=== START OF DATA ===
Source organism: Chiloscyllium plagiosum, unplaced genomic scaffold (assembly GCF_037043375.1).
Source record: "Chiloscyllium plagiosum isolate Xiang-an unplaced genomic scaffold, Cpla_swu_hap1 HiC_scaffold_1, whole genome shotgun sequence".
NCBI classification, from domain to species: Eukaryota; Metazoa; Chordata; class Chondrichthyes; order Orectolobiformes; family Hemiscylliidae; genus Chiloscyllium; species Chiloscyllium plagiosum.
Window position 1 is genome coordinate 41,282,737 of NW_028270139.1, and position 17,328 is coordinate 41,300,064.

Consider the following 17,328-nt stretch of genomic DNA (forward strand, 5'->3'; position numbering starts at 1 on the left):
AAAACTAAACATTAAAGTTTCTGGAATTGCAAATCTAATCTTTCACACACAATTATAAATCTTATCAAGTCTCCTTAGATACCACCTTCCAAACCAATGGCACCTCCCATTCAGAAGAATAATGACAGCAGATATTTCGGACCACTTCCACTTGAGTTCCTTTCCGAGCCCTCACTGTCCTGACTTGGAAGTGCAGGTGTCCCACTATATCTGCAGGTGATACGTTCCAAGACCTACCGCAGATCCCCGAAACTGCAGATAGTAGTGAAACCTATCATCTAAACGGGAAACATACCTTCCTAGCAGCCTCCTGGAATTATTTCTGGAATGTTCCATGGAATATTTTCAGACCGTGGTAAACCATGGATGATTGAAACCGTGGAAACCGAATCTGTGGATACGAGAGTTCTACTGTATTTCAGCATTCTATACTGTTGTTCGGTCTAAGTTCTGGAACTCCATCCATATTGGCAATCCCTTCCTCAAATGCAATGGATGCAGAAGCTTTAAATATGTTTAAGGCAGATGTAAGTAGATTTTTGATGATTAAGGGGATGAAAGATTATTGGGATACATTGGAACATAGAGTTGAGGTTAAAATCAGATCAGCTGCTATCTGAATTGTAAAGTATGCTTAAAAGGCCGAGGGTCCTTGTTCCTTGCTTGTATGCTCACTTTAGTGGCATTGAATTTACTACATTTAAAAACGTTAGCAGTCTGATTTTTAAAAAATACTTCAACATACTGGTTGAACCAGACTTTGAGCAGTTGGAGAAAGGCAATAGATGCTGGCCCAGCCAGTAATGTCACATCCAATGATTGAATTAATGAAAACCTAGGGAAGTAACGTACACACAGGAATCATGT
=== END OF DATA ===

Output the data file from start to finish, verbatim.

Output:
Source organism: Chiloscyllium plagiosum, unplaced genomic scaffold (assembly GCF_037043375.1).
Source record: "Chiloscyllium plagiosum isolate Xiang-an unplaced genomic scaffold, Cpla_swu_hap1 HiC_scaffold_1, whole genome shotgun sequence".
NCBI classification, from domain to species: Eukaryota; Metazoa; Chordata; class Chondrichthyes; order Orectolobiformes; family Hemiscylliidae; genus Chiloscyllium; species Chiloscyllium plagiosum.
Window position 1 is genome coordinate 41,282,737 of NW_028270139.1, and position 17,328 is coordinate 41,300,064.

Consider the following 17,328-nt stretch of genomic DNA (forward strand, 5'->3'; position numbering starts at 1 on the left):
AAAACTAAACATTAAAGTTTCTGGAATTGCAAATCTAATCTTTCACACACAATTATAAATCTTATCAAGTCTCCTTAGATACCACCTTCCAAACCAATGGCACCTCCCATTCAGAAGAATAATGACAGCAGATATTTCGGACCACTTCCACTTGAGTTCCTTTCCGAGCCCTCACTGTCCTGACTTGGAAGTGCAGGTGTCCCACTATATCTGCAGGTGATACGTTCCAAGACCTACCGCAGATCCCCGAAACTGCAGATAGTAGTGAAACCTATCATCTAAACGGGAAACATACCTTCCTAGCAGCCTCCTGGAATTATTTCTGGAATGTTCCATGGAATATTTTCAGACCGTGGTAAACCATGGATGATTGAAACCGTGGAAACCGAATCTGTGGATACGAGAGTTCTACTGTATTTCAGCATTCTATACTGTTGTTCGGTCTAAGTTCTGGAACTCCATCCATATTGGCAATCCCTTCCTCAAATGCAATGGATGCAGAAGCTTTAAATATGTTTAAGGCAGATGTAAGTAGATTTTTGATGATTAAGGGGATGAAAGATTATTGGGATACATTGGAACATAGAGTTGAGGTTAAAATCAGATCAGCTGCTATCTGAATTGTAAAGTATGCTTAAAAGGCCGAGGGTCCTTGTTCCTTGCTTGTATGCTCACTTTAGTGGCATTGAATTTACTACATTTAAAAACGTTAGCAGTCTGATTTTTAAAAAATACTTCAACATACTGGTTGAACCAGACTTTGAGCAGTTGGAGAAAGGCAATAGATGCTGGCCCAGCCAGTAATGTCACATCCAATGATTGAATTAATGAAAACCTAGGGAAGTAACGTACACACAGGAATCATGT